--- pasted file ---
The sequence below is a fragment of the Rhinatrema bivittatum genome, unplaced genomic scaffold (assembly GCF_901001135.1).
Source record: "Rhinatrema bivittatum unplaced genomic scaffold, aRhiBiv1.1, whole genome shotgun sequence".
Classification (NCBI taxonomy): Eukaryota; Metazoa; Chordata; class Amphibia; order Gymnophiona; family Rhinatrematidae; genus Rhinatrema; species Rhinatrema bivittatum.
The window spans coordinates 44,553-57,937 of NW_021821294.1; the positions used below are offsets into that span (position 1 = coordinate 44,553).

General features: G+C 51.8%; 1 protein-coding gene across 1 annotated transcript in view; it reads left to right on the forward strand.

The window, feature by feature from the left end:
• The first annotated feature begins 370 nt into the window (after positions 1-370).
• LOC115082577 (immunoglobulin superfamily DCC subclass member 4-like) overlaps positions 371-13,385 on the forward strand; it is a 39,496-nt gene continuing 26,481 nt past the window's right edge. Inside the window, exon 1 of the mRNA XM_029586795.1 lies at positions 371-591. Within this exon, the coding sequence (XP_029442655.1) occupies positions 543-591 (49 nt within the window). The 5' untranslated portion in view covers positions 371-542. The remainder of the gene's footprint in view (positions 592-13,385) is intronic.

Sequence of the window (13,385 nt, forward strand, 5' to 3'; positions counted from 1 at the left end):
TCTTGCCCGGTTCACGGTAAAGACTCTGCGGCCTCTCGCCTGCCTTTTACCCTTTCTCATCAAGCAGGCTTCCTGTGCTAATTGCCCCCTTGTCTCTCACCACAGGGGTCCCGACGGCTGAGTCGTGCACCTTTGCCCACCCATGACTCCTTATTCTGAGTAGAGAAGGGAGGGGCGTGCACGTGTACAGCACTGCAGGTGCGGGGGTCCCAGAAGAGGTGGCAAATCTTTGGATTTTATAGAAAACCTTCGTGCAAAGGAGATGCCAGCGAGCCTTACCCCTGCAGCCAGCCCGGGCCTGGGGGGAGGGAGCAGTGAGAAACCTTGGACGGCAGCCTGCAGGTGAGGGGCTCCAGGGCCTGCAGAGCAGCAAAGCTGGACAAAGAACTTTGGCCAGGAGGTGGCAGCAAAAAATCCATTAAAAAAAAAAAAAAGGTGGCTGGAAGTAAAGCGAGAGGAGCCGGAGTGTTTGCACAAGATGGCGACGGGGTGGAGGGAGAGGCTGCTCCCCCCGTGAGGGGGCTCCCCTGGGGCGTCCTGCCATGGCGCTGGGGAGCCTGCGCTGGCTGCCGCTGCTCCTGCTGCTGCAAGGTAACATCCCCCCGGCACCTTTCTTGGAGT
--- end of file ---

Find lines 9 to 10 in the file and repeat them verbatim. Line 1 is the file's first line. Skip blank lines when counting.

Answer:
Sequence of the window (13,385 nt, forward strand, 5' to 3'; positions counted from 1 at the left end):
TCTTGCCCGGTTCACGGTAAAGACTCTGCGGCCTCTCGCCTGCCTTTTACCCTTTCTCATCAAGCAGGCTTCCTGTGCTAATTGCCCCCTTGTCTCTCACCACAGGGGTCCCGACGGCTGAGTCGTGCACCTTTGCCCACCCATGACTCCTTATTCTGAGTAGAGAAGGGAGGGGCGTGCACGTGTACAGCACTGCAGGTGCGGGGGTCCCAGAAGAGGTGGCAAATCTTTGGATTTTATAGAAAACCTTCGTGCAAAGGAGATGCCAGCGAGCCTTACCCCTGCAGCCAGCCCGGGCCTGGGGGGAGGGAGCAGTGAGAAACCTTGGACGGCAGCCTGCAGGTGAGGGGCTCCAGGGCCTGCAGAGCAGCAAAGCTGGACAAAGAACTTTGGCCAGGAGGTGGCAGCAAAAAATCCATTAAAAAAAAAAAAAAGGTGGCTGGAAGTAAAGCGAGAGGAGCCGGAGTGTTTGCACAAGATGGCGACGGGGTGGAGGGAGAGGCTGCTCCCCCCGTGAGGGGGCTCCCCTGGGGCGTCCTGCCATGGCGCTGGGGAGCCTGCGCTGGCTGCCGCTGCTCCTGCTGCTGCAAGGTAACATCCCCCCGGCACCTTTCTTGGAGT